Grants and Contracts Details
Scope and Objectives. The goal of this project is to develop and demonstrate bench-scale technology to separate and concentrate rare earth elements (REEs) from coal fly ash and other combustion residues. Coal combustion residues (CCRs) are the solid wastes generated at coal-fired power plants and represent one of the largest industrial waste streams in the United States. While some CCRs are used for beneficial purposes, more than half of this waste is disposed in landfills and retention ponds every year. In our previous work, we collected dozens of fly ash and other CCR samples from power plants across the U.S. and have determined that many have REE concentrations that could be high enough for resource recovery. Moreover, we have found that the REE content in the CCRs and REE recovery potential depend on properties such as feed coal origin and ash geochemical characteristics. As part of this work we will use these parameters to identify promising feedstocks for REEs recovery and develop a bench scale system that can extract and concentrate REEs from CCR feedstock. Technical Approach. This project will use a representative selection of CCRs to develop hydrometallurgical-based technology to extract and concentrate REEs. The novelty of our approach is the application of nanofiltration membranes in combination with electrodeposition to separate rare earth ions from acid leachates of CCRs. We have developed carbon nanotube electrodes that can efficiently extract REEs from other metal ions in complex aqueous mixtures. The advantage of this separation approach is a reduction in hazardous chemicals and waste products that would be necessary for conventional methods that use solvent-based separations. Specific aims for Phase 1 of this project are to: 1) Identify and characterize a representative selection of CCR samples as candidates for REE recovery; 2) Evaluate the efficiency of hydrometallurgical acid extraction techniques as a function of major CCR characteristics and extraction conditions; 3) Optimize nanofiltration membranes and carbon nanotube-based electrochemical deposition techniques for concentration of REEs from CCR extracts; 4) Perform a technical and economic feasibility study of the proposed separation methods; 5) Develop an implementation plan for a bench-scale system. A variety of nanofiltration and electrodeposition configurations will be tested with the CCR samples, and from this work we will identify the most promising system for further scale-up for Phase 2. The work will involve partners in the electric power and CCR industries, who will supply feedstock materials for this project, and partners experienced in the waste recovery industry, who will provide assistant with technical feasibility and scale-up. Benefits and Expected Outcomes. The expected benefits of this project will be the development of technologies to recover REEs from a highly abundant waste material (coal combustion residues) and the development of methods to determine the most promising CCR materials for REE recovery. The outcomes will include a new approach for REE extraction that utilized advanced separation technologies that enable more environmentally benign processes than more conventional approaches that use hazardous chemical for separations.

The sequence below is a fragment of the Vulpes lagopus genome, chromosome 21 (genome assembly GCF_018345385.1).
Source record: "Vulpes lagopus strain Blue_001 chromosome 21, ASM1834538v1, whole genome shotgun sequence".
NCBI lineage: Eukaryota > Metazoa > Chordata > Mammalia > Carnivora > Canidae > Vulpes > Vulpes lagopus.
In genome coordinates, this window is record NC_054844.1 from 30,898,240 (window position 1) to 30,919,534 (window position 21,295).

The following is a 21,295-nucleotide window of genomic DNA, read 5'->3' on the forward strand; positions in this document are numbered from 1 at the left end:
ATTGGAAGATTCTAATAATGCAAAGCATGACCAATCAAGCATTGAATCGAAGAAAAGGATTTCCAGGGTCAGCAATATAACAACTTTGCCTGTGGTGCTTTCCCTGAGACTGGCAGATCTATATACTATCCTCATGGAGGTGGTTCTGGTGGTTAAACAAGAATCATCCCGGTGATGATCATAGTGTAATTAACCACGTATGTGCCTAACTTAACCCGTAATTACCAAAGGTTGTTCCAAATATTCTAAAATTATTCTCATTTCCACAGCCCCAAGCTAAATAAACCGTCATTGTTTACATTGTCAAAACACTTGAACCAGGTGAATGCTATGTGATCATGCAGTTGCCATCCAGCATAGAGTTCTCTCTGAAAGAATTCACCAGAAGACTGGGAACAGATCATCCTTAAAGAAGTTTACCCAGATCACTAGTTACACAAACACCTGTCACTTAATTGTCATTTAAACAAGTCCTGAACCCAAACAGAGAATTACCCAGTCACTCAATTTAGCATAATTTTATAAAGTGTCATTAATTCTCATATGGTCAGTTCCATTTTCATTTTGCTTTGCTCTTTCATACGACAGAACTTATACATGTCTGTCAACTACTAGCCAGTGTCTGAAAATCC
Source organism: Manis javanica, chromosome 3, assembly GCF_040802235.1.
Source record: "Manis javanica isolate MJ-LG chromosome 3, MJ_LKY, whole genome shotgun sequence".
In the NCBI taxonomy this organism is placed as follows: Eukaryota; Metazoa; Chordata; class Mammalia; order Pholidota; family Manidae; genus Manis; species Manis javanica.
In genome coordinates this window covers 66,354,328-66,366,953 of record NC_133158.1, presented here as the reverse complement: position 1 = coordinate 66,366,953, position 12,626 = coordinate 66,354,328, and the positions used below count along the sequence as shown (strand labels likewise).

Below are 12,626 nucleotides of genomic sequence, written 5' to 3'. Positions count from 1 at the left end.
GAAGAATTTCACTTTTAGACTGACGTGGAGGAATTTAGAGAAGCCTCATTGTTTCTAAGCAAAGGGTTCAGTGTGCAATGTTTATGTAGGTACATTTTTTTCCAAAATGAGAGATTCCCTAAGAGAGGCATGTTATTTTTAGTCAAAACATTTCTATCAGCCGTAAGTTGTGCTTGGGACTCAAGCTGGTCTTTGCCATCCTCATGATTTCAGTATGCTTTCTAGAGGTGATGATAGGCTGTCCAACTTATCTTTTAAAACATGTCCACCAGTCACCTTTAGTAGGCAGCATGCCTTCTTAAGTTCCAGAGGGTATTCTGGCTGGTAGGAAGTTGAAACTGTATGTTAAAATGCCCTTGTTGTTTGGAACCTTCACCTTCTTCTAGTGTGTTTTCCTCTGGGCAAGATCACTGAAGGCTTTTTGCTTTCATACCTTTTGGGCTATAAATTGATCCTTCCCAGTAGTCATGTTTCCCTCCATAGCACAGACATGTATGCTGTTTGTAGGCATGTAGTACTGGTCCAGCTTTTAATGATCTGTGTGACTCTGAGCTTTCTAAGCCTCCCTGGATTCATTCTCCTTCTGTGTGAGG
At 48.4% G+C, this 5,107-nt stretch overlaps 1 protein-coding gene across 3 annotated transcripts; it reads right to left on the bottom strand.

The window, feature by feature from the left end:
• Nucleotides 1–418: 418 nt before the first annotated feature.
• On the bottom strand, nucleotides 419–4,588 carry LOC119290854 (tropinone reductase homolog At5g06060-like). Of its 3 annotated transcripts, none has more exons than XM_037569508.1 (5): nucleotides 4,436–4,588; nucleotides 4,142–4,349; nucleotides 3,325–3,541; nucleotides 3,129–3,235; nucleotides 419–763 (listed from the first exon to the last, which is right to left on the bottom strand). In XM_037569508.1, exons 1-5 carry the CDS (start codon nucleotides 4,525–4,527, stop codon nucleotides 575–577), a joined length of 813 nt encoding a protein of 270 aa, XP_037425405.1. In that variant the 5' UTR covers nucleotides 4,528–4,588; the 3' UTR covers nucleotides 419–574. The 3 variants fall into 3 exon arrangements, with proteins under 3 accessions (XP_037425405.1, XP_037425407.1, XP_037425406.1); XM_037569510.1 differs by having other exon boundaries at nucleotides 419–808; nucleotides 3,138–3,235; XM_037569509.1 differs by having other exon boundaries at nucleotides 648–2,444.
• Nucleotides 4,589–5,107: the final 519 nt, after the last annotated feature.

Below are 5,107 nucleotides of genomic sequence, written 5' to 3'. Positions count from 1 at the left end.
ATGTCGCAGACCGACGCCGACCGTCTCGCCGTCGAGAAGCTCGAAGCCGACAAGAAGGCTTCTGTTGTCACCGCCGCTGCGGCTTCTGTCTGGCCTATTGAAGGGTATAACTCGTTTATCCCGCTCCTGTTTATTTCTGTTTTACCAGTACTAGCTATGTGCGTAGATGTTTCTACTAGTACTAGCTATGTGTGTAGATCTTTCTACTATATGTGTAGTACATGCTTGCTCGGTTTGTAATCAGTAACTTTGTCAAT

|Effective start/end date||3/1/16 → 2/28/18|
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